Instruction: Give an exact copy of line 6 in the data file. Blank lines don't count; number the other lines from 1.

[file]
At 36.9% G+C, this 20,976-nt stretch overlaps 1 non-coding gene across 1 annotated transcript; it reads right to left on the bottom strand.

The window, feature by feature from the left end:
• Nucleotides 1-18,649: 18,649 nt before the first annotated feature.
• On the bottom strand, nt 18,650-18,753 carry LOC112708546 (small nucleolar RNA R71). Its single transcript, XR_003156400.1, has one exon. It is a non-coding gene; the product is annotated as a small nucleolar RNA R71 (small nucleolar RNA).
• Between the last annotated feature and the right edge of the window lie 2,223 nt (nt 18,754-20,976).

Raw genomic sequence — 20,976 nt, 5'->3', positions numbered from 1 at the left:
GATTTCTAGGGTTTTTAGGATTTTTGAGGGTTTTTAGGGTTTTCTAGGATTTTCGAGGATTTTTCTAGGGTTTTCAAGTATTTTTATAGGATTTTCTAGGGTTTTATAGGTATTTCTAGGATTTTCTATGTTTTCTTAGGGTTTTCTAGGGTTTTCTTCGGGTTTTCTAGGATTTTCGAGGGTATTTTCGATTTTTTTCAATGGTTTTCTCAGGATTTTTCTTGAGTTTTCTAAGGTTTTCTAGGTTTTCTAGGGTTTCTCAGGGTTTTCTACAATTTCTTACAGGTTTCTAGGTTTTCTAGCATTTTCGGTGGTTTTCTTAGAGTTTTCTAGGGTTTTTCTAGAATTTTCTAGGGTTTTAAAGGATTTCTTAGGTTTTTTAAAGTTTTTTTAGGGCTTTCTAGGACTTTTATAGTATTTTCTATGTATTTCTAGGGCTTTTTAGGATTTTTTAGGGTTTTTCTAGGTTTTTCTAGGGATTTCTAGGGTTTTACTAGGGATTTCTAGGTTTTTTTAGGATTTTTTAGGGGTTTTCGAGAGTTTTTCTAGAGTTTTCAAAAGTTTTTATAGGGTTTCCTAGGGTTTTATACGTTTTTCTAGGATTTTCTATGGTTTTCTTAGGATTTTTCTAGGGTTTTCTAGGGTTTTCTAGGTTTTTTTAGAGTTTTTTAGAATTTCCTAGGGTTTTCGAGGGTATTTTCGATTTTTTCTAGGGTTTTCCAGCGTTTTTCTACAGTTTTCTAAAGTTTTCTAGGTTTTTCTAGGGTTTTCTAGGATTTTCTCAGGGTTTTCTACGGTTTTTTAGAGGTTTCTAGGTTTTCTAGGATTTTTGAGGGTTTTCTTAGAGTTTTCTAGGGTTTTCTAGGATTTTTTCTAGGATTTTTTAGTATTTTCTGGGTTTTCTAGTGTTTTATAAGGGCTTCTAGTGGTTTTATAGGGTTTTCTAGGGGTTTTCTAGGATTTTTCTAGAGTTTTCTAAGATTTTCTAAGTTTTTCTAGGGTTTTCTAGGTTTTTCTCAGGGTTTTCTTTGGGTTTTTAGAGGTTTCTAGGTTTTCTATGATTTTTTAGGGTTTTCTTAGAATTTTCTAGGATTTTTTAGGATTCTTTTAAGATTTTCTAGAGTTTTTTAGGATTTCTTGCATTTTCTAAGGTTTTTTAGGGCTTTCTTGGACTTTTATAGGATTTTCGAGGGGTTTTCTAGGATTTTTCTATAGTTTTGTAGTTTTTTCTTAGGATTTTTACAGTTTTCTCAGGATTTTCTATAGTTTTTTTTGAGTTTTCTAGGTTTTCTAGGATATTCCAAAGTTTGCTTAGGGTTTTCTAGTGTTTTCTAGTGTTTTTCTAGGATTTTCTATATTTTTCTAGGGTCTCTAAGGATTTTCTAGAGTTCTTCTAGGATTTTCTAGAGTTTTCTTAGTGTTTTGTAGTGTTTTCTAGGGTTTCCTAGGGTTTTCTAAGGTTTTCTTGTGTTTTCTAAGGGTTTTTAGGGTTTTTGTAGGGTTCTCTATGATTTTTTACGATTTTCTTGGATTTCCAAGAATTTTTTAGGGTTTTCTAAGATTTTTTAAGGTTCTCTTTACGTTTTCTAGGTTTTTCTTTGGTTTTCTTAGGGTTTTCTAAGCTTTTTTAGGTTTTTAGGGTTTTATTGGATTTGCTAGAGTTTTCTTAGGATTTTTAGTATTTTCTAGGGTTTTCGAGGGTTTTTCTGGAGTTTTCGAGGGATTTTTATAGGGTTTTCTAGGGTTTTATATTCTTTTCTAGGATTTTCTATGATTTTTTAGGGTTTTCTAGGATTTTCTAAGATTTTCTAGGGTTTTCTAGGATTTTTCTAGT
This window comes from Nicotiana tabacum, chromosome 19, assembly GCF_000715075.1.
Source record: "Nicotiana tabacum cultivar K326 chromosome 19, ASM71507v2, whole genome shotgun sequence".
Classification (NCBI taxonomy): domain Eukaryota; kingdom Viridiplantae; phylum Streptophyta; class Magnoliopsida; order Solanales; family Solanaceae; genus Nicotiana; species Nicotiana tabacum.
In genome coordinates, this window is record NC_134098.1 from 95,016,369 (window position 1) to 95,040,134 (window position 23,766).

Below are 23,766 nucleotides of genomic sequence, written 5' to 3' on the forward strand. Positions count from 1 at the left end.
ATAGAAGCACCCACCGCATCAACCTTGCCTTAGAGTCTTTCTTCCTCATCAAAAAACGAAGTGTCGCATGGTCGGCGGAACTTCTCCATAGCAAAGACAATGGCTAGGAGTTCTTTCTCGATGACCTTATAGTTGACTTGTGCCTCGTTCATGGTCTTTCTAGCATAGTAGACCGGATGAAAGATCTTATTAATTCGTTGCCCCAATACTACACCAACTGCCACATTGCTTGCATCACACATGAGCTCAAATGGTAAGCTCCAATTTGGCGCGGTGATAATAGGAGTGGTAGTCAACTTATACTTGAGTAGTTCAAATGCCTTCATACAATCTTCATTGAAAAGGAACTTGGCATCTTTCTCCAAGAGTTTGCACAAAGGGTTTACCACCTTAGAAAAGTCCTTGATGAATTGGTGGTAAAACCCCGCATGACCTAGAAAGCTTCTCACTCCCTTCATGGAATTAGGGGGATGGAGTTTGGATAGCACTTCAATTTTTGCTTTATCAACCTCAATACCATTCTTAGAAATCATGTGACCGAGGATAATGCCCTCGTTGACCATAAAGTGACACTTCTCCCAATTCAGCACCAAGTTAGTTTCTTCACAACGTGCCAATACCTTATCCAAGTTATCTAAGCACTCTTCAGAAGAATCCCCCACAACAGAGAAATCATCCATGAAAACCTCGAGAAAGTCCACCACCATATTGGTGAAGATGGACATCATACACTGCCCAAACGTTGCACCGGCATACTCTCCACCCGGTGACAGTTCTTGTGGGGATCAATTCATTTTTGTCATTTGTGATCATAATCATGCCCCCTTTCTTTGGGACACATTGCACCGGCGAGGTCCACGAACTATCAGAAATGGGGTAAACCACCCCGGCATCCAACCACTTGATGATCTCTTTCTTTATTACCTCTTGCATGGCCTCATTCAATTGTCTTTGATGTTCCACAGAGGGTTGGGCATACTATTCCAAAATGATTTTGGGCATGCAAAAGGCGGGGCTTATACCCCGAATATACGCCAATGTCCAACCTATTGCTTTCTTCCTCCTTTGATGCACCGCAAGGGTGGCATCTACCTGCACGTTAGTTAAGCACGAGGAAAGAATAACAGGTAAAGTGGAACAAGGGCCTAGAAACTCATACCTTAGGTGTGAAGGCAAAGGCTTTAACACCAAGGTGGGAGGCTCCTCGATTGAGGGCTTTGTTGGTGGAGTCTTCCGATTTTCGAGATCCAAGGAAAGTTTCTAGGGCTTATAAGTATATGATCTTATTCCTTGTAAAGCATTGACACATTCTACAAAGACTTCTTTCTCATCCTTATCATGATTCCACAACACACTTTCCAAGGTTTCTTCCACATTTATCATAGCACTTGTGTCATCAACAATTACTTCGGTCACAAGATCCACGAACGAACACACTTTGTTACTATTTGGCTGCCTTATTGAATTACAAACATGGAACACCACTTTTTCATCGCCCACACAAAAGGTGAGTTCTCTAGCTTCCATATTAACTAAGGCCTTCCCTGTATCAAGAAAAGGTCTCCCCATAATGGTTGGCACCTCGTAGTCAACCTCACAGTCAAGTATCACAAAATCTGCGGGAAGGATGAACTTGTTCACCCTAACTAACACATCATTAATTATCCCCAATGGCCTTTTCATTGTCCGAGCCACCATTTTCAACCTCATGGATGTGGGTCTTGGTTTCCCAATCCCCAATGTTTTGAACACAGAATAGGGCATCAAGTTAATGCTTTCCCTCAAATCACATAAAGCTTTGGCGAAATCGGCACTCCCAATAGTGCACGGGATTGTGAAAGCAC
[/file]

Raw genomic sequence — 20,976 nt, 5'->3', positions numbered from 1 at the left: